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Empowering Teachers? An Exploratory Study of Personnel Practices in Virtual Charter Schools in the United States

, , University of Arkansas

Journal of Open, Flexible, and Distance Learning Volume 18, Number 2, ISSN 1179-7665 e-ISSN 1179-7665 Publisher: Distance Education Association of New Zealand


Virtual charter schools have the potential to transform teacher personnel management. However, there is currently little evidence that they are doing so. This study examined how 89 teachers at two virtual charter schools perceived school personnel practices and leadership. Survey analysis indicated that teachers perceived personnel practices as resembling those of their previous ‘brick and mortar’ public schools. The results also showed that these teachers had a more positive view of school leaders and the school climate than they had at their previous schools. Implications are discussed in light of teacher education and personnel management literature. Additional research is recommended, as is development of the preparation of school administrators to include online, flexible, and distance learning, and related innovative leadership practices.


Beck, D. & Maranto, R. (2014). Empowering Teachers? An Exploratory Study of Personnel Practices in Virtual Charter Schools in the United States. Journal of Open, Flexible, and Distance Learning, 18(2), 59-81. Distance Education Association of New Zealand. Retrieved March 24, 2019 from .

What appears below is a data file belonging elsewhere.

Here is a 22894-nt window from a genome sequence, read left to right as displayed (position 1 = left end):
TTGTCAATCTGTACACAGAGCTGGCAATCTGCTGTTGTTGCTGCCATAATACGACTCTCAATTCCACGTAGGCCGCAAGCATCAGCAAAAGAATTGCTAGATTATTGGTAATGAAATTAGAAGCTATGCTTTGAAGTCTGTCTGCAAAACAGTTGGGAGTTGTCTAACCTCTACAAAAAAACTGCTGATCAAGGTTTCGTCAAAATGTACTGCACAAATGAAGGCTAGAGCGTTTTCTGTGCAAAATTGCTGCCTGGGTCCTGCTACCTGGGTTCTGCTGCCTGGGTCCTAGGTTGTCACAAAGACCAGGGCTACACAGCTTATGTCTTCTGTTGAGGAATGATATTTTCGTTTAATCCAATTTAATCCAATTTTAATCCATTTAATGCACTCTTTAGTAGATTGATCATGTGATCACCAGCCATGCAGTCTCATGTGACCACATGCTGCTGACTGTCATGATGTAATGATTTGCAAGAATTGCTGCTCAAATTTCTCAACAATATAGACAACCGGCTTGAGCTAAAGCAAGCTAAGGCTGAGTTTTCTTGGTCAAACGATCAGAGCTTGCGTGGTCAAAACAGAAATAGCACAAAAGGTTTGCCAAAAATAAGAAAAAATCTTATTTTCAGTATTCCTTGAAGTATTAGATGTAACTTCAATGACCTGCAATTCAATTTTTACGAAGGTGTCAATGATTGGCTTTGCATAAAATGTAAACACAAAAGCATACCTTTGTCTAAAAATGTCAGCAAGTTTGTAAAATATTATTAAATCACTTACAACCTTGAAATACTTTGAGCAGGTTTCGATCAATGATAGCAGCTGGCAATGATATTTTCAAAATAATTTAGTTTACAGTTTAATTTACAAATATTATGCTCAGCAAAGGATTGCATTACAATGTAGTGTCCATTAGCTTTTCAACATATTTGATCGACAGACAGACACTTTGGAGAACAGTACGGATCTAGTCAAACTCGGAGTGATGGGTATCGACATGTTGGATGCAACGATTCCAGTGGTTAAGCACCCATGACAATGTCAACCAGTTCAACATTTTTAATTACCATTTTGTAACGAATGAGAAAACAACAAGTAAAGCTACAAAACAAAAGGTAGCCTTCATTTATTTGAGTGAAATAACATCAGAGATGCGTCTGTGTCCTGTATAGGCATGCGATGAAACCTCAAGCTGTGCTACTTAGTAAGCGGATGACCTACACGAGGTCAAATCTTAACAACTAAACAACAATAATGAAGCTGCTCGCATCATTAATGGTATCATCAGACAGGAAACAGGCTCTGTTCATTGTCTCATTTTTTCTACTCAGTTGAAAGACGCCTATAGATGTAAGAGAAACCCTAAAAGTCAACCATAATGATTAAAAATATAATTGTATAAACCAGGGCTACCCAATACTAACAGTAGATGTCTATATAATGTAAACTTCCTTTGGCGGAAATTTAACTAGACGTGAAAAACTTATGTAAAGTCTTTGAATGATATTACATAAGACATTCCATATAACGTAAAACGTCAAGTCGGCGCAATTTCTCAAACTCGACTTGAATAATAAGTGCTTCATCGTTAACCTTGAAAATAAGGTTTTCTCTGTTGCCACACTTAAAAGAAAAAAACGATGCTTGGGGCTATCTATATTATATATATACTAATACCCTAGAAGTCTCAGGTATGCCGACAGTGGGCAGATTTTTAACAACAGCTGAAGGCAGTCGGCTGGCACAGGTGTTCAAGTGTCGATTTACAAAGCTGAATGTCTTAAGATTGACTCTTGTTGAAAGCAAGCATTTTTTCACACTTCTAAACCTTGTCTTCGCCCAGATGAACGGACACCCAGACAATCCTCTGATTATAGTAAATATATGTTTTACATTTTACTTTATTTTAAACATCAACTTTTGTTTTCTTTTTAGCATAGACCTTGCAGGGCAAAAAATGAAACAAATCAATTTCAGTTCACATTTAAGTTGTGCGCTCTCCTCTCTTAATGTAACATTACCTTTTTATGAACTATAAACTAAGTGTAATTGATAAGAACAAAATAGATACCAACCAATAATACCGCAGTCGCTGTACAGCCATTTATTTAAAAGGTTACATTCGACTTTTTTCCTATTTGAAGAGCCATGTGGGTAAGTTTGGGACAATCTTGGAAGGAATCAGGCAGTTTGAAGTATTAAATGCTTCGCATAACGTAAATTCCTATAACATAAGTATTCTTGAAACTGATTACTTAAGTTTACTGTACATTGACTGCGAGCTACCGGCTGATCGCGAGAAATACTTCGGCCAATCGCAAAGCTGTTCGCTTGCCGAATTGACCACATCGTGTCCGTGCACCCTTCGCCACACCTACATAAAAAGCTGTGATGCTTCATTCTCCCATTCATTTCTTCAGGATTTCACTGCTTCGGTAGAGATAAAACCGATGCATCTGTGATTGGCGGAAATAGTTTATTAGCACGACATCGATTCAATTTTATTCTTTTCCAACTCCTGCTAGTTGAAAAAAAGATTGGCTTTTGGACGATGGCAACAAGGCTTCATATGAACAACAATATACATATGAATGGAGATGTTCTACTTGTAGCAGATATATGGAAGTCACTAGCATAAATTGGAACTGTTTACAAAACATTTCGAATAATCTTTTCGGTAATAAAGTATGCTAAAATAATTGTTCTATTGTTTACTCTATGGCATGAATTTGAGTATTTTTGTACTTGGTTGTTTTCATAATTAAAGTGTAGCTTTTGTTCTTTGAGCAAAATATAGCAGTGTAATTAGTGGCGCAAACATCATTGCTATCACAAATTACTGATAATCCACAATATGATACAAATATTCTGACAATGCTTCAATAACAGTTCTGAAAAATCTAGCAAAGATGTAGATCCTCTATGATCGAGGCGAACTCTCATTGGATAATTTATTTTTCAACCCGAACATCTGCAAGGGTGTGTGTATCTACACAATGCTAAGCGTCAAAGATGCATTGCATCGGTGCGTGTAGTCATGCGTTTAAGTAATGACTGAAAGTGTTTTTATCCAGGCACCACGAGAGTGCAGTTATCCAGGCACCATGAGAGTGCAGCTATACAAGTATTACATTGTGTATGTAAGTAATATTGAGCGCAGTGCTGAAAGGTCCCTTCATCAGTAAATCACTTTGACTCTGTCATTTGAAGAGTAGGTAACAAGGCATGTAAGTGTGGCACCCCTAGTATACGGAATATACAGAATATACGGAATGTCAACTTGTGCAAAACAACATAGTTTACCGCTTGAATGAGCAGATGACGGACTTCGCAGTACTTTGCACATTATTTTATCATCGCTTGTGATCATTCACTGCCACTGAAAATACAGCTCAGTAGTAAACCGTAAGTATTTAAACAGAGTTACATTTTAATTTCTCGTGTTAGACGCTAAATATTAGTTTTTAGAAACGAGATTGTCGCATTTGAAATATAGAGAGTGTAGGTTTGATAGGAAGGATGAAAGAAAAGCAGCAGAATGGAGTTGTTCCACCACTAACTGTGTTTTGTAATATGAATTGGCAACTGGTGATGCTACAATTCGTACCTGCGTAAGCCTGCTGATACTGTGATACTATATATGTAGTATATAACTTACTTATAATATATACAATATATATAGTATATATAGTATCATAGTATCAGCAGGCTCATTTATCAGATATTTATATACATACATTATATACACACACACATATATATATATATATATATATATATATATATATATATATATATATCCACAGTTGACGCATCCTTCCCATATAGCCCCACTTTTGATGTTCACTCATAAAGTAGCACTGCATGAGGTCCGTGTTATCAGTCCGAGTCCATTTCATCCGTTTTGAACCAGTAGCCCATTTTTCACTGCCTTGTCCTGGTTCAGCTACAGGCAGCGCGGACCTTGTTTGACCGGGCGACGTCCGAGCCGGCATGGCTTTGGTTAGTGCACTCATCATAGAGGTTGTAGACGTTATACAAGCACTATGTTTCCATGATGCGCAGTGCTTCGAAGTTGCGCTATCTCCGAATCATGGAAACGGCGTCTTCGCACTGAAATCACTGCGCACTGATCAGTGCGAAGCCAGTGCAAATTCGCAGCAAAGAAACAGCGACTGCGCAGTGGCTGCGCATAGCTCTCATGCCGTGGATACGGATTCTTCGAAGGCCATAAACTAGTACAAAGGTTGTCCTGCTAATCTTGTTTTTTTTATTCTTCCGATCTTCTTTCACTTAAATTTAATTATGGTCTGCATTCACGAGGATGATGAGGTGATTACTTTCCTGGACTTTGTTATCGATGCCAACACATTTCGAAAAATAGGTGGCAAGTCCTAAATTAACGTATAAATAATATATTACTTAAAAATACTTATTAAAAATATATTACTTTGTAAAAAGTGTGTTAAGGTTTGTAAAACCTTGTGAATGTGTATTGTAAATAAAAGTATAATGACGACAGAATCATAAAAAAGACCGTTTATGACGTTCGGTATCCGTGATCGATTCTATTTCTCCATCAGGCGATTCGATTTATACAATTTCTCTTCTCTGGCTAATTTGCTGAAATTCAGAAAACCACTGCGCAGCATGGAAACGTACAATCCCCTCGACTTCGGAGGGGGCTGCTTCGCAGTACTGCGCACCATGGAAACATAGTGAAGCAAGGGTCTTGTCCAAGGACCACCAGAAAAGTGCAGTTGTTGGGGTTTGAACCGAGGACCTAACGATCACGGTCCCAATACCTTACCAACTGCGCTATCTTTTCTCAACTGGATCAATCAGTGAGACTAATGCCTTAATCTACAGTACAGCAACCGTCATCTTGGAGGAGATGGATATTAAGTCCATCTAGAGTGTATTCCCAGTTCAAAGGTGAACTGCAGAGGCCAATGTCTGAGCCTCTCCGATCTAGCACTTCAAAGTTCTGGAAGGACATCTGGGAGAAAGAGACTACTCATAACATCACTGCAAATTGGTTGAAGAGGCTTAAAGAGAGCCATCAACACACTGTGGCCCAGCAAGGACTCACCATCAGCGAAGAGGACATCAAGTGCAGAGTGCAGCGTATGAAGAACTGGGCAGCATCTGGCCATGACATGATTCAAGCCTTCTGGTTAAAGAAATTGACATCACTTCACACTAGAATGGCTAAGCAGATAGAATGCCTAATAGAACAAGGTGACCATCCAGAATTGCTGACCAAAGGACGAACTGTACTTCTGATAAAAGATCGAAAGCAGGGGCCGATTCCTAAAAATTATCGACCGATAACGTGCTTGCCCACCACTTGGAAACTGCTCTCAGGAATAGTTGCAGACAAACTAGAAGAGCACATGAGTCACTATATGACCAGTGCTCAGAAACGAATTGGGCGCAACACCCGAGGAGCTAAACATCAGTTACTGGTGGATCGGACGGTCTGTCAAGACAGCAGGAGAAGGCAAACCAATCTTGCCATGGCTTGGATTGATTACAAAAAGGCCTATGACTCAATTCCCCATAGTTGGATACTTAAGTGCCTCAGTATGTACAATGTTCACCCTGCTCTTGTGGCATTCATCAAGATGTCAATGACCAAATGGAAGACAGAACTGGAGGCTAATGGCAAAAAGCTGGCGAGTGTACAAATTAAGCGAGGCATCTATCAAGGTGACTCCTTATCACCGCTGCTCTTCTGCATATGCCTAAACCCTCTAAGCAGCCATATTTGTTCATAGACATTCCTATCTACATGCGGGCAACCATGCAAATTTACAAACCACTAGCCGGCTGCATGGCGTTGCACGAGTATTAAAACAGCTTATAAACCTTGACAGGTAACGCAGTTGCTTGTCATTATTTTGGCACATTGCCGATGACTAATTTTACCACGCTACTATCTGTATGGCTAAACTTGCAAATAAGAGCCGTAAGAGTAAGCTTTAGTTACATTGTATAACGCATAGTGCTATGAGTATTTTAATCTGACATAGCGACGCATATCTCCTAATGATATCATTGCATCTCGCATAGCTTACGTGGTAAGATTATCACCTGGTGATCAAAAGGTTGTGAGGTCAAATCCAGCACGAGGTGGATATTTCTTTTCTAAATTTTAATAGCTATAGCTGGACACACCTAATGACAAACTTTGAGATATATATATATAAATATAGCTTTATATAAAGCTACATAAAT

This record was imported from the Journal of Open, Flexible, and Distance Learning on March 30, 2015. [Original Record]

The Journal of Open, Flexible, and Distance Learning is a publication of New Zealand Association for Open, Flexible and Distance Learning (DEANZ).


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Cited By

  1. Primary and Secondary Virtual Learning in New Zealand: Examining the Process of Achieving Maturity

    Michael Barbour, Sacred Heart University, United States; Niki Davis, University of Canterbury, New Zealand; Derek Wenmoth, CORE Education, New Zealand

    International Journal on E-Learning Vol. 15, No. 1 (2016) pp. 27–45

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